Graphene for your loudspeakers is just one potential graphene application under investigation and Keun-Young Shin and colleagues of the oddly sounding World Class University have devised a way to make it possible (DOI). Graphene is a great electron conductor. It is also potentially cheap to use in electronics if only you find a way to deposit the material in the right positions with the right thickness. The Keun-Young Shin solution: an inkjet printer and the concept is demonstrated in a loudspeaker application.
Here is the recipe: take a 100 mm by 100 mm piece of transparent (60 micron) polyvinylidene fluoride (piezoelectric!) and modify its surface energy by an oxygen plasma flow to match that of the ink to be employed. Then take a solution of exfoliated graphene oxide flakes in water and and use a commercial inkjet printer to print a specific pattern onto the PVDF film at two sides. Repeat printing multiple times to get complete coverage. The reduce the GO to graphene at 90°C with hydrazine and ammonia. The two graphene layers are also transparent making the whole loudspeaker sheet transparent as well.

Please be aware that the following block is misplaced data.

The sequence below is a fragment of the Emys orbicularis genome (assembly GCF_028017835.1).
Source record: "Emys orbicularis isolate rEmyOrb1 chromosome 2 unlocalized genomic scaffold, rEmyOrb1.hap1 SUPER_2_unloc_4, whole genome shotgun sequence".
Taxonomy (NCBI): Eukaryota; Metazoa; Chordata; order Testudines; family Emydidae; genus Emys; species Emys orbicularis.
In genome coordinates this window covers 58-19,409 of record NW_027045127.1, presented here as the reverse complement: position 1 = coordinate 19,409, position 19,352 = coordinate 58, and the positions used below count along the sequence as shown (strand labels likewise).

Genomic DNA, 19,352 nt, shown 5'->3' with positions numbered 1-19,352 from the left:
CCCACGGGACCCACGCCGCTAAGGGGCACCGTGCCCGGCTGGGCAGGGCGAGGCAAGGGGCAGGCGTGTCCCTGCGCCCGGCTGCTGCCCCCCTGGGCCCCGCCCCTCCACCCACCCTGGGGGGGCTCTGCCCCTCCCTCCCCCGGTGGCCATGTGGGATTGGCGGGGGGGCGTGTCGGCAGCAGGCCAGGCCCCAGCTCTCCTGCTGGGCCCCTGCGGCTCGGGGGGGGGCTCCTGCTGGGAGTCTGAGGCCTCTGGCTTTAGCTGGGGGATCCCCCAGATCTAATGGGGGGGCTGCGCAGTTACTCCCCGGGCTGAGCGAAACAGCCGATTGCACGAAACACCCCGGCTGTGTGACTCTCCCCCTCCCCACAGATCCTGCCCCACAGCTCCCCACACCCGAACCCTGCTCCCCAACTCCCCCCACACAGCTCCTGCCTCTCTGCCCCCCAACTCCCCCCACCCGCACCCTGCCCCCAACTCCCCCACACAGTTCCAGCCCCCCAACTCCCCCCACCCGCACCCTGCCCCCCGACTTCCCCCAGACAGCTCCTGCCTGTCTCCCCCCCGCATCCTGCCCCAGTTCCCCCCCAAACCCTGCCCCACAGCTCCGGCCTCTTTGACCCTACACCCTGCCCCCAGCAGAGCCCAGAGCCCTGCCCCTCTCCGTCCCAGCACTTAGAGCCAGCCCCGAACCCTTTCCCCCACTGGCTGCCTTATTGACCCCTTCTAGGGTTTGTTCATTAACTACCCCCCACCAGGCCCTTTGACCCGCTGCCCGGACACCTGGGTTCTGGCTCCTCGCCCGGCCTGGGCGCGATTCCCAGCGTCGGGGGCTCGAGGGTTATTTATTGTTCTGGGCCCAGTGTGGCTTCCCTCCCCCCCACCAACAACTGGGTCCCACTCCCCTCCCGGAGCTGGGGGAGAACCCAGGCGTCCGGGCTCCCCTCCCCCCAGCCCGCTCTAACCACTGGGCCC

The real interest in this venture is of course not the loudspeaker but the quality of the graphene film. The TEM image speaks for itself: complete coverage with patches of bilayers and trilayers.